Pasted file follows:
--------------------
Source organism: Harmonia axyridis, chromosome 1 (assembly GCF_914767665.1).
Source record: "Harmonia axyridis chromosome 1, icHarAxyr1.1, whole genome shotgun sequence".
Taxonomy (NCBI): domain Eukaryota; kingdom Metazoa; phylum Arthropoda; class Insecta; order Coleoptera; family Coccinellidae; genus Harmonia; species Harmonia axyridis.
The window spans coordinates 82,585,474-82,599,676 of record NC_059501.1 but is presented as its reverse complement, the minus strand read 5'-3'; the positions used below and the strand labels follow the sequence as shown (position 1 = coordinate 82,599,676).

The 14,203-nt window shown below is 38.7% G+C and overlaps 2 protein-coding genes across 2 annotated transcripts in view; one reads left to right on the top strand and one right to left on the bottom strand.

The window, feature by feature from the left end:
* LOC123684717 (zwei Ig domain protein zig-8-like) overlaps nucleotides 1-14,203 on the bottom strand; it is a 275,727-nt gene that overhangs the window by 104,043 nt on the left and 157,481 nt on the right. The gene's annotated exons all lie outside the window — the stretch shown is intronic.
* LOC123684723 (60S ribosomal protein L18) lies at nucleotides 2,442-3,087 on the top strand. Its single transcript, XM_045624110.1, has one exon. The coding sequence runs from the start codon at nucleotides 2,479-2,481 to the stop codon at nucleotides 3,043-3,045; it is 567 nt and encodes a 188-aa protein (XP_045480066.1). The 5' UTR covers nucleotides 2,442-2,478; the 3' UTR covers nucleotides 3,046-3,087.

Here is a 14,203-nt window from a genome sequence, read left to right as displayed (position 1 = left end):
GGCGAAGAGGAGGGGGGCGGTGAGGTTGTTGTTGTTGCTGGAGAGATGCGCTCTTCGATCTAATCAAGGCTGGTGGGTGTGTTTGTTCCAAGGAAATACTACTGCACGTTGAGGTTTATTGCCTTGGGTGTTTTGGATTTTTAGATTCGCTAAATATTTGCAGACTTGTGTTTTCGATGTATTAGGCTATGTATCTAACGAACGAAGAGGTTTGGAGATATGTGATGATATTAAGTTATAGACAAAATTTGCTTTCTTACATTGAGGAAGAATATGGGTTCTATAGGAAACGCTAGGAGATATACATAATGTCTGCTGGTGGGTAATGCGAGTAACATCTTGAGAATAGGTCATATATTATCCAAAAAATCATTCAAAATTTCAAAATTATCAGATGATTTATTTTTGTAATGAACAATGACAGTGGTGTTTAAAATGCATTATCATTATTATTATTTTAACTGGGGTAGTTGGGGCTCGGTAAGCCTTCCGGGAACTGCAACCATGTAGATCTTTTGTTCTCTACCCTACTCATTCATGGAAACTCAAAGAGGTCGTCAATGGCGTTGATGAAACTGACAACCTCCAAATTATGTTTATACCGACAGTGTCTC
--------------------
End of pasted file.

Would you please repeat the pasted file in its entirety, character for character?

Source organism: Harmonia axyridis, chromosome 1 (assembly GCF_914767665.1).
Source record: "Harmonia axyridis chromosome 1, icHarAxyr1.1, whole genome shotgun sequence".
Taxonomy (NCBI): domain Eukaryota; kingdom Metazoa; phylum Arthropoda; class Insecta; order Coleoptera; family Coccinellidae; genus Harmonia; species Harmonia axyridis.
The window spans coordinates 82,585,474-82,599,676 of record NC_059501.1 but is presented as its reverse complement, the minus strand read 5'-3'; the positions used below and the strand labels follow the sequence as shown (position 1 = coordinate 82,599,676).

The 14,203-nt window shown below is 38.7% G+C and overlaps 2 protein-coding genes across 2 annotated transcripts in view; one reads left to right on the top strand and one right to left on the bottom strand.

The window, feature by feature from the left end:
* LOC123684717 (zwei Ig domain protein zig-8-like) overlaps nucleotides 1-14,203 on the bottom strand; it is a 275,727-nt gene that overhangs the window by 104,043 nt on the left and 157,481 nt on the right. The gene's annotated exons all lie outside the window — the stretch shown is intronic.
* LOC123684723 (60S ribosomal protein L18) lies at nucleotides 2,442-3,087 on the top strand. Its single transcript, XM_045624110.1, has one exon. The coding sequence runs from the start codon at nucleotides 2,479-2,481 to the stop codon at nucleotides 3,043-3,045; it is 567 nt and encodes a 188-aa protein (XP_045480066.1). The 5' UTR covers nucleotides 2,442-2,478; the 3' UTR covers nucleotides 3,046-3,087.

Here is a 14,203-nt window from a genome sequence, read left to right as displayed (position 1 = left end):
GGCGAAGAGGAGGGGGGCGGTGAGGTTGTTGTTGTTGCTGGAGAGATGCGCTCTTCGATCTAATCAAGGCTGGTGGGTGTGTTTGTTCCAAGGAAATACTACTGCACGTTGAGGTTTATTGCCTTGGGTGTTTTGGATTTTTAGATTCGCTAAATATTTGCAGACTTGTGTTTTCGATGTATTAGGCTATGTATCTAACGAACGAAGAGGTTTGGAGATATGTGATGATATTAAGTTATAGACAAAATTTGCTTTCTTACATTGAGGAAGAATATGGGTTCTATAGGAAACGCTAGGAGATATACATAATGTCTGCTGGTGGGTAATGCGAGTAACATCTTGAGAATAGGTCATATATTATCCAAAAAATCATTCAAAATTTCAAAATTATCAGATGATTTATTTTTGTAATGAACAATGACAGTGGTGTTTAAAATGCATTATCATTATTATTATTTTAACTGGGGTAGTTGGGGCTCGGTAAGCCTTCCGGGAACTGCAACCATGTAGATCTTTTGTTCTCTACCCTACTCATTCATGGAAACTCAAAGAGGTCGTCAATGGCGTTGATGAAACTGACAACCTCCAAATTATGTTTATACCGACAGTGTCTC